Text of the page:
How We Die Has Changed

A few things – the number of transportation deaths per 100k people was 20% higher in 2000 vs 2020. – Suicides have gone up, but have always hovered around the transportation rate, so it didn’t take much to overtake it – Fentanyl scourge is China’s revenge for the Opium wars- cancer treatments have Improved

Pushing the boundaries of AI and digital art at scale…

The biggest new attraction that just opened in Las Vegas is a $2.3 billion worlds’ biggest sphere. U-2 will inaugurate it with a concert.

The outside has 1.2 billion LED lights. This is an artist that lights it up with his constantly changing AI generated images.

Here is some background on this mega project…

25 Psychological Biases that Influence your Decision-Making

Here’s an overview of 25 psychological biases with a short explanation of each.

Confirmation Bias – We interpret new information as confirmation of our existing beliefs.

Availability Bias – We rely on information that comes to our mind easily/the quickest.

Action Bias – We favor action over inaction. That’s why we sell or buy prematurely.

Overconfidence – We overestimate our own knowledge and ability. Often because we know too little to understand better. (Less knowledge => more confidence)

Survivorship Bias – This is a sample bias that occurs when we assess only successful outcomes and disregard failures.


Reactive Devaluation – Automatically devaluing opinions from opposing sites or people you dislike.

Ostrich Effect – The tendency to avoid negative (financial) information by pretending not to see it.

Illusion of Validity – Our tendency to overestimate our ability to accurately interpret and predict outcomes. We draw conclusions to make a story coherent and then ignore possible alternatives completely.

Hyperbolic Discounting – We are wired to prefer instant gratification (e.g. payouts). Even when offered significantly more in the future.

Post-Purchase Rationalisation – After a buying decision, we immediately erase all doubts and rationalize our decision. This works combined with the confirmation bias.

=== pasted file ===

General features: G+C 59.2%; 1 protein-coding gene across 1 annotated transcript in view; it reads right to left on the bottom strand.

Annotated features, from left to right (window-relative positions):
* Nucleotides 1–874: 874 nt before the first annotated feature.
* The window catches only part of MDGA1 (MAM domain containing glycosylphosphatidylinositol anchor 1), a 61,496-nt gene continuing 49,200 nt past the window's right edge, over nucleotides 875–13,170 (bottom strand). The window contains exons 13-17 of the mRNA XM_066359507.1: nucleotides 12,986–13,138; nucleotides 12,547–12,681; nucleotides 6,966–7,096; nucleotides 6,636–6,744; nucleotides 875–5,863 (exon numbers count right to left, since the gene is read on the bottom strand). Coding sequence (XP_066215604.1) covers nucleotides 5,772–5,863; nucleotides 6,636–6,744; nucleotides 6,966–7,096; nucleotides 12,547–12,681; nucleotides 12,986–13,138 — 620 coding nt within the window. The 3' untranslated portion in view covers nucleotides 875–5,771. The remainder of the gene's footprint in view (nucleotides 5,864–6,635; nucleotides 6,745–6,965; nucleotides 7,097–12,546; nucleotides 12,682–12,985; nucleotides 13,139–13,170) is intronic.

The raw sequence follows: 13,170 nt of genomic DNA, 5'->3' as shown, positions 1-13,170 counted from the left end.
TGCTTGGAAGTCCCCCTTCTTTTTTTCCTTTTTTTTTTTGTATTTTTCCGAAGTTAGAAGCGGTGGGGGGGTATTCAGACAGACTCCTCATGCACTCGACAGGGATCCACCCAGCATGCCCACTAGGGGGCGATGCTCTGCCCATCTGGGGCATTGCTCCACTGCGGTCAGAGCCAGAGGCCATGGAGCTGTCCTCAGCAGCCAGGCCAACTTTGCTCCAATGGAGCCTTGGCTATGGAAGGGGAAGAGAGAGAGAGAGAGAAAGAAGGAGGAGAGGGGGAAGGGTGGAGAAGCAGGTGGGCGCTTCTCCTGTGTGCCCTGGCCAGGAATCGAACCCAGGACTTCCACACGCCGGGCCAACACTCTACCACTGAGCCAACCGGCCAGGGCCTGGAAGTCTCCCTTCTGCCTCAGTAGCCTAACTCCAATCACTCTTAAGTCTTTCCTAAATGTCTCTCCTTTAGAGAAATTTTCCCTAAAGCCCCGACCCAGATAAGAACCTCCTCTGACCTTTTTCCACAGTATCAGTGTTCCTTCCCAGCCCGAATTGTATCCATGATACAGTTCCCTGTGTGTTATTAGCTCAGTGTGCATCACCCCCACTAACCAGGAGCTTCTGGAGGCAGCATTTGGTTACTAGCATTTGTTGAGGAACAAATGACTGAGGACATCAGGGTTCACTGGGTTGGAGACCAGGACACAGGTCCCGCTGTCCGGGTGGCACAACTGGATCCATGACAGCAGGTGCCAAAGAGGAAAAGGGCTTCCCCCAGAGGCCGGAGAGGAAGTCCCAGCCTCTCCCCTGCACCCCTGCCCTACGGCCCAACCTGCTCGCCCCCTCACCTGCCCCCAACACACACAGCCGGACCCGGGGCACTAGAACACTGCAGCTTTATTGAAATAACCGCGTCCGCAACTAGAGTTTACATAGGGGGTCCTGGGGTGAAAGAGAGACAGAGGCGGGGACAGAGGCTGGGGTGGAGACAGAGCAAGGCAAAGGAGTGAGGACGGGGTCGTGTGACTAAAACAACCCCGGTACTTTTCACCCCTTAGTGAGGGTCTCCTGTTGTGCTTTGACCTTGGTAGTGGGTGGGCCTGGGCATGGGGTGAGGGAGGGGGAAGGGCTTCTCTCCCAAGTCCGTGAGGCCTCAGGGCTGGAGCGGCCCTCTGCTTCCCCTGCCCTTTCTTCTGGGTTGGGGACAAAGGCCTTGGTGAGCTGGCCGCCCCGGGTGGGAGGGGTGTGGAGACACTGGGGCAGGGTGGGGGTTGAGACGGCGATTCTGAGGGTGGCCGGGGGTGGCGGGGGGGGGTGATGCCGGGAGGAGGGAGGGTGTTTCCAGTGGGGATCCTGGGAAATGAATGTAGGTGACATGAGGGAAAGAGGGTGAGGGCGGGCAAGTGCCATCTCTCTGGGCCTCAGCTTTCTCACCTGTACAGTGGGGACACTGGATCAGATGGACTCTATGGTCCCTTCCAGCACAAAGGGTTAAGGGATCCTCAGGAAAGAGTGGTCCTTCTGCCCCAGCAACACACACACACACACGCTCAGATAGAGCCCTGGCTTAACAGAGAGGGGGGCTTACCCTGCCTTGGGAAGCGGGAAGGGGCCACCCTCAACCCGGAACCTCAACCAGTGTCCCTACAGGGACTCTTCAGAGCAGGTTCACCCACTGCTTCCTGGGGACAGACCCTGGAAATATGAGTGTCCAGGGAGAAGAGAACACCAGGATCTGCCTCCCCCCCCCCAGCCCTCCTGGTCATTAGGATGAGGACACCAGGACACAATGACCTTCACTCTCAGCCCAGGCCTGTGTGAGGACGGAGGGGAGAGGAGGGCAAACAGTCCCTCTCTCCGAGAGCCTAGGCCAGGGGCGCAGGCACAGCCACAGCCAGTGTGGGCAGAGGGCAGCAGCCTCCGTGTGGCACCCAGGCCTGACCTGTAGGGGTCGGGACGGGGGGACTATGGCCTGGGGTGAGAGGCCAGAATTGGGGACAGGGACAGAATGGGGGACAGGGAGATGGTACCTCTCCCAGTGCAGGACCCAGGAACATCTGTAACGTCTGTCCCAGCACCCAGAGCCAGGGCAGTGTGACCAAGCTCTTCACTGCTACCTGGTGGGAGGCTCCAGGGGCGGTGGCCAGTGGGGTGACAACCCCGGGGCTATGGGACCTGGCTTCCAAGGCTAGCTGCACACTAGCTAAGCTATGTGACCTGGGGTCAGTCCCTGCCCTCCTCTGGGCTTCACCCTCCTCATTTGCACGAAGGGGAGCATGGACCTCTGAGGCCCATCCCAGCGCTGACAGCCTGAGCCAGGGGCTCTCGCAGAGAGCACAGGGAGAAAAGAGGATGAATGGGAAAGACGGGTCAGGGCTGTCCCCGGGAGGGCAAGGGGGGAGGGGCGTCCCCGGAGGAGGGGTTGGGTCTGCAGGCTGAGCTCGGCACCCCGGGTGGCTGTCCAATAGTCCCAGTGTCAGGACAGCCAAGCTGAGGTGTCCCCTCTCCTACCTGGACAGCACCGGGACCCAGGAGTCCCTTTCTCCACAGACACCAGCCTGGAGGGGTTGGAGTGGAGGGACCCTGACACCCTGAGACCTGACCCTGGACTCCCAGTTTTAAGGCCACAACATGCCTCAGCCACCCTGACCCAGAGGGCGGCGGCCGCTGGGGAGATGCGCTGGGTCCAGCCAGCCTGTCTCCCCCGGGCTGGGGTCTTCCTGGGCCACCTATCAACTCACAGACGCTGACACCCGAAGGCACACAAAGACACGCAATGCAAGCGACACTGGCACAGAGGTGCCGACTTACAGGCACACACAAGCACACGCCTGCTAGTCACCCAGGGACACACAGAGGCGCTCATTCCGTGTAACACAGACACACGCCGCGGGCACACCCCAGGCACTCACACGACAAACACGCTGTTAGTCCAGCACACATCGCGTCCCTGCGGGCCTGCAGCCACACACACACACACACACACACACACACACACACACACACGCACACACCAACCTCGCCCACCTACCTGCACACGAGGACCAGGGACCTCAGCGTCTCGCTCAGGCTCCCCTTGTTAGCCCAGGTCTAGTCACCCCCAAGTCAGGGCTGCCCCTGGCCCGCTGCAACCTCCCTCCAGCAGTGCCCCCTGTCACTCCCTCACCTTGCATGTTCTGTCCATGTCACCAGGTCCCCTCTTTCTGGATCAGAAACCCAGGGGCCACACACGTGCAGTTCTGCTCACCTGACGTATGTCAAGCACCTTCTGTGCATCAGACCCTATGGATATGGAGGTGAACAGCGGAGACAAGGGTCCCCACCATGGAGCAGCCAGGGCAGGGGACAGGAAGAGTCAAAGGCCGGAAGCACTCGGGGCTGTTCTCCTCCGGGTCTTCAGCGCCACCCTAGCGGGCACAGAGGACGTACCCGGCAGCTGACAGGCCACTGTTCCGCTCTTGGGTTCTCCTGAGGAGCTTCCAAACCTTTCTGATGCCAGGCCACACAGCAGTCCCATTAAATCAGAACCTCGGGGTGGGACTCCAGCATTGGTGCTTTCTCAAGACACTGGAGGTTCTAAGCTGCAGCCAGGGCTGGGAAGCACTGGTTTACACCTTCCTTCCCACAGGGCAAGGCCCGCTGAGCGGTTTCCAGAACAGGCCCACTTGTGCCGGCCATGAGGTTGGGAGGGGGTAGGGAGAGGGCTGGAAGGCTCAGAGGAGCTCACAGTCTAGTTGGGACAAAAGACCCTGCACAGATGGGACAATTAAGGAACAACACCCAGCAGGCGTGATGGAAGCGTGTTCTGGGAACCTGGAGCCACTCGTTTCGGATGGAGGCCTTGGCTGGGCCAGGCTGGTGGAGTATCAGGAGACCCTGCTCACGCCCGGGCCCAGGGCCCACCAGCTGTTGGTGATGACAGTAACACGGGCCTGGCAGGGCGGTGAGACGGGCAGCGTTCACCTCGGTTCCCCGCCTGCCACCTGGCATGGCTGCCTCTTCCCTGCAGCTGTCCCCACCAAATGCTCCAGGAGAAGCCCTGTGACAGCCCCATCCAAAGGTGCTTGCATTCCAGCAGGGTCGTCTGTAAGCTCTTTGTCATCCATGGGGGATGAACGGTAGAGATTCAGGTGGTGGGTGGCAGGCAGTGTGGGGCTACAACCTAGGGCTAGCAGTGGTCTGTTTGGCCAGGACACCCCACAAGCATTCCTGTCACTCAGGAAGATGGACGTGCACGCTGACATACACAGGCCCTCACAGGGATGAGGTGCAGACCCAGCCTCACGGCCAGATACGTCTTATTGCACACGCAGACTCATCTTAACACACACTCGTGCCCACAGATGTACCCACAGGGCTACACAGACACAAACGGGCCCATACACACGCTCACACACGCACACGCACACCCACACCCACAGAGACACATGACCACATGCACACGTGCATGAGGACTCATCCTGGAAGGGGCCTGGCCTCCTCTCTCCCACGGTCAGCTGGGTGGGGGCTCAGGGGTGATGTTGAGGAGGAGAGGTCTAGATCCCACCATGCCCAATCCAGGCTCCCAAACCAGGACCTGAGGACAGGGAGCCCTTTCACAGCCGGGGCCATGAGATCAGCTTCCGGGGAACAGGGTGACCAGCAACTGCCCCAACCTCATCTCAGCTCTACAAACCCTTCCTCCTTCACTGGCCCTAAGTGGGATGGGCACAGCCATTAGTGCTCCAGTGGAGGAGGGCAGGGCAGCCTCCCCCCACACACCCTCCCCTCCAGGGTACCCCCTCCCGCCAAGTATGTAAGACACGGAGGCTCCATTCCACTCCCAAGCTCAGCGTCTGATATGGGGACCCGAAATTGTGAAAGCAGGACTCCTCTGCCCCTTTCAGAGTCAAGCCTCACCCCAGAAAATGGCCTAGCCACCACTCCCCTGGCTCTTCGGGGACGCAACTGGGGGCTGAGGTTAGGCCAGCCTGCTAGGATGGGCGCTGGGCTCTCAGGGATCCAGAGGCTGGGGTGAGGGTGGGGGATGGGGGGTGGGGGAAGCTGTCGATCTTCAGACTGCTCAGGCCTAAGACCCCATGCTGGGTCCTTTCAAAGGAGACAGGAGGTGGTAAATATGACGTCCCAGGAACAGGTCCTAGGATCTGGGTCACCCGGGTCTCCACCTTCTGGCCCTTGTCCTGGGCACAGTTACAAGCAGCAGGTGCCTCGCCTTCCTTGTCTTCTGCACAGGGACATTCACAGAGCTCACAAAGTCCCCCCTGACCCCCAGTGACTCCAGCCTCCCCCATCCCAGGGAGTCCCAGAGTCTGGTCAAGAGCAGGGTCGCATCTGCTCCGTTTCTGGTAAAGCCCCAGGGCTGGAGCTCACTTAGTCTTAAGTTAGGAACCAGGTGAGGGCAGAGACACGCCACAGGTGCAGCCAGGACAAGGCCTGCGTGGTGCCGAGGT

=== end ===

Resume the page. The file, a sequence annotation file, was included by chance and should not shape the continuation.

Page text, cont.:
Illusion of Asymmetric Insight – We often believe our knowledge surpasses the knowledge of our peers.

False Consensus Effect – Too often, we overestimate the degree to which others agree with us.

Egocentric Bias – Tendency to ascribe oneself more responsibility for success than others or outside factors (e.g. luck or circumstance).

Pro-Innovation Bias – The tendency to overweight the possible usefulness and oversee risks.

Choice Supportive Bias – When we choose something, we feel positive about it. We disregard flaws or mistakes in our logic and switch to a state of cognitive ease.

Self-Serving Bias – We conceive our failures as situational while we claim full responsibility for our successes.

Curse of knowledge – Once we know something, it’s hard to imagine that other people don’t. We automatically assume that everyone else knows it, too.

Dunning-Kruger Effect – The less you know, the more confident you are. The more you know, the less confident you are.


This effect is similar to WYSIATI (What You See Is All There Is)

Belief Bias – We determine the strength of an argument based on how plausible its conclusion is to us, not by how strongly it supports that conclusion.

Escalation of Commitment – We remain committed to things we already invested in.

Pulling out of them feels like a waste of resources. This even applies if pulling out is obviously the best option.

Gambler’s Fallacy – We tend to think that past events affect future possibilities.